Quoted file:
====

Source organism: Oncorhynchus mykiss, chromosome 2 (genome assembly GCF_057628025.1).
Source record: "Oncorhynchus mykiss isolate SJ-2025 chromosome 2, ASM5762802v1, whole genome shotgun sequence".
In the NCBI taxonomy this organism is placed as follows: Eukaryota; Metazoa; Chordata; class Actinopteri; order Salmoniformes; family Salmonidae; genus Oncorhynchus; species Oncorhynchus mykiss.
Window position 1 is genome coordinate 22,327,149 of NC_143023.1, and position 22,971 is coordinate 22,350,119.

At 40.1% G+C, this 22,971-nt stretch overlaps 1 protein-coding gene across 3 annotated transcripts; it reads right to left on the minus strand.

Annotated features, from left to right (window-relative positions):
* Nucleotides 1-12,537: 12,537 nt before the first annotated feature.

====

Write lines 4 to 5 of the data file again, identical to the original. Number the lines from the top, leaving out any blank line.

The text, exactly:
Window position 1 is genome coordinate 22,327,149 of NC_143023.1, and position 22,971 is coordinate 22,350,119.

At 40.1% G+C, this 22,971-nt stretch overlaps 1 protein-coding gene across 3 annotated transcripts; it reads right to left on the minus strand.